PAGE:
A Forest Nursery at Skambha


As the population grows and urbanization increases, more forested areas, especially those lying in close proximity to human habitation and private forests, are prone to reclamation and land development. As civilization encroaches more into natural forests and communities gain more access towards exploration and exploitation of natural resources, the incidences of forest fire, garbage dumping and human-animal conflict will only increase. Hopefully, parallel to these developments, there is an emerging trend of environment-consciousness that has been gaining momentum all-over the world initiated by responsible people to mitigate the negative impacts of development. There is a demand for eco-friendly alternatives like never before. Many non-profit organizations and eco-entrepreneurs are working to bring eco-friendly solutions in communities, to popularize sustainable innovations and to address regional environmental issues. In the wake of climate change and biodiversity loss, governments all over the world have started to integrate sustainability and conservation into their major policies and decisions.

India is signatory to many global treaties (mainly through the  UN) regarding the carbon credits (climate change mitigation), wildlife traffic and international migratory routes, sustainable development, fair treatment of ethnic knowledge and protection of genetic diversity. The Indian Environment Ministry (MoEFCC) mandates environment impact assessment for major projects, compensatory afforestation and Corporate Social Responsibility(CSR) for industries and corporates. There are also many genuine private initiatives also for ecosystem restoration and increasing the tree cover. CSR is now a household term and CSR-driven plantation activities are very common in any region. However, the choice of the tree species selected for planting still remain the conventional fast-growing ornamental, fruit and timber trees, some of them even exotic, which don’t have any conservation value or even potentially invasive, like many Acacia sp.,  Cassia javanica, Cassiva siamea etc. There has been growing awareness about planting wild trees suitable for the region for forest conservation, but often there is unavailability of wild tree saplings, nor proper scientific information on the forest ecology of a region. Compensatory afforestation using exotic and horticultural species fails to support wild food chains, to restore wild tree populations as well as to perform similar ecosystem functions.

Present popular choices of trees for plantation projects

 Some popular fast-growing native trees chosen for shade plantation are Neem, Mango, Tamarind, Jamun, Ficus religiosa, Mimusops elangi, Pongamia pinnata, Terminalia catapa, Alstonia scholaris, Polyalthia longifolia, Dalbergia sissoo, Myrobalans etc. Trees like cannon-ball tree (Couropita guianensis), Millingtonia hortensis, Neolamarckia cadamba, Clitoria fairchildiana, Cassia fistula, Silk cotton(Bombax ceiba), Spathodea campanulata, Thespesia populnea, Copper pod (Peltophorum pterocarpum), Albizzia lebbeck, Rain Tree (Samanea saman), Gulmohar (Delonix regia), Sterculia foetida, Michelia champaca etc., many of them exotic, are planted for their ornamental value. These are available in the majorityof  nurseries for plantation purposes. But most of these are not forest trees. The true forest trees representing a region belong to a totally different league.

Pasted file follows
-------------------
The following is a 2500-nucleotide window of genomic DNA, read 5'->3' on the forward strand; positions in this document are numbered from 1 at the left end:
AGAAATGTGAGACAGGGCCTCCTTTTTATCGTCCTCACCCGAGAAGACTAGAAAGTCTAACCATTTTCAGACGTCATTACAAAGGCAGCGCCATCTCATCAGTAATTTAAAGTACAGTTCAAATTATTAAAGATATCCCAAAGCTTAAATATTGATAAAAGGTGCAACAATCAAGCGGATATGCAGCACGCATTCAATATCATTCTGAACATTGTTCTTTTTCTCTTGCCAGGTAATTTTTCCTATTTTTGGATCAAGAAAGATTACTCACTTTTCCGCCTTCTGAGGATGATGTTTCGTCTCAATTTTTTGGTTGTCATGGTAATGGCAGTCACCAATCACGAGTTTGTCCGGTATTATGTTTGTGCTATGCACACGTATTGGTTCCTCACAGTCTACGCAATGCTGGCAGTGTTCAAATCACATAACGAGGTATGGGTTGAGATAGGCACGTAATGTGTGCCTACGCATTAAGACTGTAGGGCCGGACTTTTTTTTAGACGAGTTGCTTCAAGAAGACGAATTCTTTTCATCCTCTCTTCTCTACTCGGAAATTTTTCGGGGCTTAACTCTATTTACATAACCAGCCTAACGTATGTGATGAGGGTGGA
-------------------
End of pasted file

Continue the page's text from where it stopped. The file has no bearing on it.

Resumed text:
The fundamental problem

Different elevation and climatic zones support different forest types with typical tree assemblages. To put things into perspective, say, we cannot use the same wild tree species present at Kodaikanal for planting at Thandikudi or at Ottanchathiram or the coastal Tamil Nadu. If using randomly purchased trees from outstation nurseries, we still are upsetting the natural balance and are introducing trees non-native to that ecosystem, some of which could even become invasive! Many of these trees require more water and aftercare in drier areas than their wild counterparts, and offer less support to the birds and lepidoptera. The solution seems to be to eastablish native forest nurseries at different elevation, tailor-made to suit the afforestation needs of a region, based on scientific information and ethnic knowledge. In this manner, we could make sure that all the CSR-related mass plantation and similar restoration activities can avail the right kind of saplings suitable for the project location.